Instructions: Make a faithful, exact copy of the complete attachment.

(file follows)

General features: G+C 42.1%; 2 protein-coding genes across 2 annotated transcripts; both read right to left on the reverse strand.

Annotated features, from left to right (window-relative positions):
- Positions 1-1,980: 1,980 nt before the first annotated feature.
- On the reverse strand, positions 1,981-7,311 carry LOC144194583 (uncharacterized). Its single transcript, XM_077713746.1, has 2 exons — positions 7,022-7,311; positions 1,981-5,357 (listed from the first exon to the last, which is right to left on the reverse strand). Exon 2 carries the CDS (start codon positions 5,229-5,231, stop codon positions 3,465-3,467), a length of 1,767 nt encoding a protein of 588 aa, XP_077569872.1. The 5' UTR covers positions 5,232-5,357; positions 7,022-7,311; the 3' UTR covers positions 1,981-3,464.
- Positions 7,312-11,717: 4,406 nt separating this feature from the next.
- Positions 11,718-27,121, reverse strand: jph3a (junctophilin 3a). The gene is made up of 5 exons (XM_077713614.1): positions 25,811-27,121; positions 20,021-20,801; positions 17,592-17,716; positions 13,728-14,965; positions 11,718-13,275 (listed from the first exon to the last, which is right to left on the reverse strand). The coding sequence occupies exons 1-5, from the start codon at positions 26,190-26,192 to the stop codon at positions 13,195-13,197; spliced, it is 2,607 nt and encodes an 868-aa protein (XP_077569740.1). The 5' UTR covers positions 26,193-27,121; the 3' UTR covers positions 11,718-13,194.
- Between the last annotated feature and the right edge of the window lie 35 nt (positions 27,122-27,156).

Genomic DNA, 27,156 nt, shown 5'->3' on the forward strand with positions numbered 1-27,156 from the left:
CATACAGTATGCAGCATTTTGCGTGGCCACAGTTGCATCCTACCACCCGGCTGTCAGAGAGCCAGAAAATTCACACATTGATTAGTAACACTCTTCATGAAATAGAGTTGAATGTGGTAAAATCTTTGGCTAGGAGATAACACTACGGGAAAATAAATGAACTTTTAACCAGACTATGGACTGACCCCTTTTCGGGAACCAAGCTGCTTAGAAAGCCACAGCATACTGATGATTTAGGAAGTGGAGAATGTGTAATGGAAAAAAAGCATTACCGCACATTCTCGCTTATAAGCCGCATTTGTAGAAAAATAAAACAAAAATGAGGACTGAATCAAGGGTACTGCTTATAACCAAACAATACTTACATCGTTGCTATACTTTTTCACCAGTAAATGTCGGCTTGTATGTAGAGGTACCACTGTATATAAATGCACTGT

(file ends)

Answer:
General features: G+C 42.1%; 2 protein-coding genes across 2 annotated transcripts; both read right to left on the reverse strand.

Annotated features, from left to right (window-relative positions):
- Positions 1-1,980: 1,980 nt before the first annotated feature.
- On the reverse strand, positions 1,981-7,311 carry LOC144194583 (uncharacterized). Its single transcript, XM_077713746.1, has 2 exons — positions 7,022-7,311; positions 1,981-5,357 (listed from the first exon to the last, which is right to left on the reverse strand). Exon 2 carries the CDS (start codon positions 5,229-5,231, stop codon positions 3,465-3,467), a length of 1,767 nt encoding a protein of 588 aa, XP_077569872.1. The 5' UTR covers positions 5,232-5,357; positions 7,022-7,311; the 3' UTR covers positions 1,981-3,464.
- Positions 7,312-11,717: 4,406 nt separating this feature from the next.
- Positions 11,718-27,121, reverse strand: jph3a (junctophilin 3a). The gene is made up of 5 exons (XM_077713614.1): positions 25,811-27,121; positions 20,021-20,801; positions 17,592-17,716; positions 13,728-14,965; positions 11,718-13,275 (listed from the first exon to the last, which is right to left on the reverse strand). The coding sequence occupies exons 1-5, from the start codon at positions 26,190-26,192 to the stop codon at positions 13,195-13,197; spliced, it is 2,607 nt and encodes an 868-aa protein (XP_077569740.1). The 5' UTR covers positions 26,193-27,121; the 3' UTR covers positions 11,718-13,194.
- Between the last annotated feature and the right edge of the window lie 35 nt (positions 27,122-27,156).

Genomic DNA, 27,156 nt, shown 5'->3' on the forward strand with positions numbered 1-27,156 from the left:
CATACAGTATGCAGCATTTTGCGTGGCCACAGTTGCATCCTACCACCCGGCTGTCAGAGAGCCAGAAAATTCACACATTGATTAGTAACACTCTTCATGAAATAGAGTTGAATGTGGTAAAATCTTTGGCTAGGAGATAACACTACGGGAAAATAAATGAACTTTTAACCAGACTATGGACTGACCCCTTTTCGGGAACCAAGCTGCTTAGAAAGCCACAGCATACTGATGATTTAGGAAGTGGAGAATGTGTAATGGAAAAAAAGCATTACCGCACATTCTCGCTTATAAGCCGCATTTGTAGAAAAATAAAACAAAAATGAGGACTGAATCAAGGGTACTGCTTATAACCAAACAATACTTACATCGTTGCTATACTTTTTCACCAGTAAATGTCGGCTTGTATGTAGAGGTACCACTGTATATAAATGCACTGT